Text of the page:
Beware Parabolas and Populists

By

In scouring the world for investment opportunities, the chart above caught my attention. It shows the year-to-date performance of the Caracas stock exchange, more than tripling from around 30,000 to over 100,000 today. Did we miss a chance to make a lot of money? Well, no. The stock market has tripled because the currency has lost all value. The official USD exchange rate of the bolivar is 10:1; 10 bolivares buys 1 US dollar. But the official exchange rate is a fantasy: the actual exchange rate is 7,500:1 (see graph below from www.venezuelaecon.com). That’s a 75,000 percent depreciation from the Read More


Economics in Action

By

The intersection of supply and demand determines price and quantity: there is no more fundamental principle of economics (see graph below). We rarely see this principle in action because prices for most consumer goods and services change little week-to-week. All that means is the market maintains a constant equilibrium (which is set by the price) of supply and demand: either there is little change in supply or demand, or the changes are very modest, and market forces adjust quickly to maintain that equilibrium. Commodity prices are much more volatile than consumer goods prices, meaning there are frequent “shocks” either to Read More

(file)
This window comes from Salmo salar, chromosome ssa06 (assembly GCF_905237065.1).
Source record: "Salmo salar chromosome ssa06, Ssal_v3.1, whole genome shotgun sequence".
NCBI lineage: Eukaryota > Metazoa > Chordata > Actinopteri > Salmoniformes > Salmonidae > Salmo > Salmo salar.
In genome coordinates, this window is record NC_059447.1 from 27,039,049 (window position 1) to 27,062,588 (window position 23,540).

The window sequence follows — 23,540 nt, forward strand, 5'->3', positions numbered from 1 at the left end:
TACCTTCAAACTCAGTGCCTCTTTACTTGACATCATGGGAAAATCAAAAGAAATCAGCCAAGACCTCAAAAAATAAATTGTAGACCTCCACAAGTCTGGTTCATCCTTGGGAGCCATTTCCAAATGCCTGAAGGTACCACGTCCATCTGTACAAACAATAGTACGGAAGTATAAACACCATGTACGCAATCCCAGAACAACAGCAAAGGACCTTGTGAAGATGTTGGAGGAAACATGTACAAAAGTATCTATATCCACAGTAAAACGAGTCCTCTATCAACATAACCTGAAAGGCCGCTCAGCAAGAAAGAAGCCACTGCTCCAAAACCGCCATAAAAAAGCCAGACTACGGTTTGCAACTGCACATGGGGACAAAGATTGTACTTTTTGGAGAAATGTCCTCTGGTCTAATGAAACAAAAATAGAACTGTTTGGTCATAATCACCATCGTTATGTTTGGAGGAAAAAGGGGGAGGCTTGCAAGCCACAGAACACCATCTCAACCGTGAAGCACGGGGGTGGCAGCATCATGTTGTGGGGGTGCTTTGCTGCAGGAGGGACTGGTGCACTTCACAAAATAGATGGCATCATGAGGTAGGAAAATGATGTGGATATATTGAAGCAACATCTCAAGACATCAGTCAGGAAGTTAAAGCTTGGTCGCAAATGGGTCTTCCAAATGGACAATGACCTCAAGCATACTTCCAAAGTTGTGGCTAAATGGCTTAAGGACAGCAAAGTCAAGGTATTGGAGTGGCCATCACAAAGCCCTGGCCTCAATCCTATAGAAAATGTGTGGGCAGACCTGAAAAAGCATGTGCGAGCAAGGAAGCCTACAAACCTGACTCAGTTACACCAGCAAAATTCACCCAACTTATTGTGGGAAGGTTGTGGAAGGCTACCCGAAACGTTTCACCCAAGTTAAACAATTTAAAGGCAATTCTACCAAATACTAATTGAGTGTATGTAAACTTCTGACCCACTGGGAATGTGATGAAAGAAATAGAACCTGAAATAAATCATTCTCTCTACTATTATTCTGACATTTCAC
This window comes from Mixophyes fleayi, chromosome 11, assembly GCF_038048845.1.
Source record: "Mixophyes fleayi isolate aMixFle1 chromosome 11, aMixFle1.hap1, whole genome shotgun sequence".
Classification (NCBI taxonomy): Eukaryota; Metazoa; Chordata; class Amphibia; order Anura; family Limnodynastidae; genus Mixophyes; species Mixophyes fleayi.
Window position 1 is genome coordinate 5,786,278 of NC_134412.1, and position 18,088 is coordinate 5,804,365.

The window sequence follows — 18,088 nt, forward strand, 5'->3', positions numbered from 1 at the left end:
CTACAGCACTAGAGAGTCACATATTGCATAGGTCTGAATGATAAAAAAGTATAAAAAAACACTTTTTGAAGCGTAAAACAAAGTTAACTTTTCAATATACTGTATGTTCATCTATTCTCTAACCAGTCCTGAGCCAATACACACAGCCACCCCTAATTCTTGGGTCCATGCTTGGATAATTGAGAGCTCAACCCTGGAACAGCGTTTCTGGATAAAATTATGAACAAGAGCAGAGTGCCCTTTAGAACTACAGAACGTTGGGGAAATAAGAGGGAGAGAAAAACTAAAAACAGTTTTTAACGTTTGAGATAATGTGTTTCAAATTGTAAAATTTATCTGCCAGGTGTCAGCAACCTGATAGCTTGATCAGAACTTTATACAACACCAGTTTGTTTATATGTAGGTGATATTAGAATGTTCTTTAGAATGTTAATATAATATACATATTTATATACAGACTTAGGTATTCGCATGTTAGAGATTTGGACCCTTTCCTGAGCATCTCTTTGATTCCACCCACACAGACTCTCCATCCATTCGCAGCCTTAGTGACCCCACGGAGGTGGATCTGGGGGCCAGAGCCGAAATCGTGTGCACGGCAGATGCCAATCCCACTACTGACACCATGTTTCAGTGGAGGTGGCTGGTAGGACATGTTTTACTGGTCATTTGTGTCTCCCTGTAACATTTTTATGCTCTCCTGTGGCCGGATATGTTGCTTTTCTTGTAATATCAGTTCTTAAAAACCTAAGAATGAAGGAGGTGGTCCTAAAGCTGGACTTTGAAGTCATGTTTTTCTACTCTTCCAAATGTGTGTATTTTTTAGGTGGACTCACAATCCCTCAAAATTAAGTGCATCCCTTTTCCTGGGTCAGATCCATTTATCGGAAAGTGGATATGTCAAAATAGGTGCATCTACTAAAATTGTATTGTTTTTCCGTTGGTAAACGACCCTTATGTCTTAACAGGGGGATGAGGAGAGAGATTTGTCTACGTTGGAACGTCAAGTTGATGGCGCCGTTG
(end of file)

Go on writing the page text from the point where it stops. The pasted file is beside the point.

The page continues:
Job Growth is Falling. The Sky is Not.

By

Today’s jobs report was disappointing: only 138,000 net new jobs created in May (the consensus had it pegged at 182,000), another 66,000 lost in revisions to the prior two months, the three-month average is trending lower with declines across all industries. Oh no! Treasury yields plunged today to the lowest levels since November, erasing all of the move following the election. Let’s look at the employment data more closely. The first graph below shows the monthly change in non-farm payrolls over the past five years. The series is volatile, and the May print is below the average of this period, Read More


Hope and Reality

By

Why is everyone so happy? Well, maybe not everyone, but a lot of people are as optimistic as they’ve been in a long while. Start by looking at consumer confidence, as collated by the Conference Board below. Confidence is at the highest level in the past five years (see graph below); in fact, confidence is only a little shy of its all-time peak in September 2000 (which, ominously, marked the top of the great Internet bubble). Conference Board Survey of Consumer Confidence, 2011-2017 One finds the same results in nearly all the surveys, from consumers to small businesses to baseball Read More


Chasing the Red Baron

By

You can’t eat relative returns is an old aphorism. It sounds like it could come out of Poor Richard’s Almanac (Benjamin Franklin), and I’m not really sure of its origin, but it means that we (investors) ought to be focused on the absolute growth of our money, not on its growth relative to some benchmark or peers. When we buy groceries (or make grants or award scholarships or cut pension checks), we spend (“eat”) actual dollars, not an amount relative to our performance against an index. Too often, we fall into the trap of trying to copy the strategies of Read More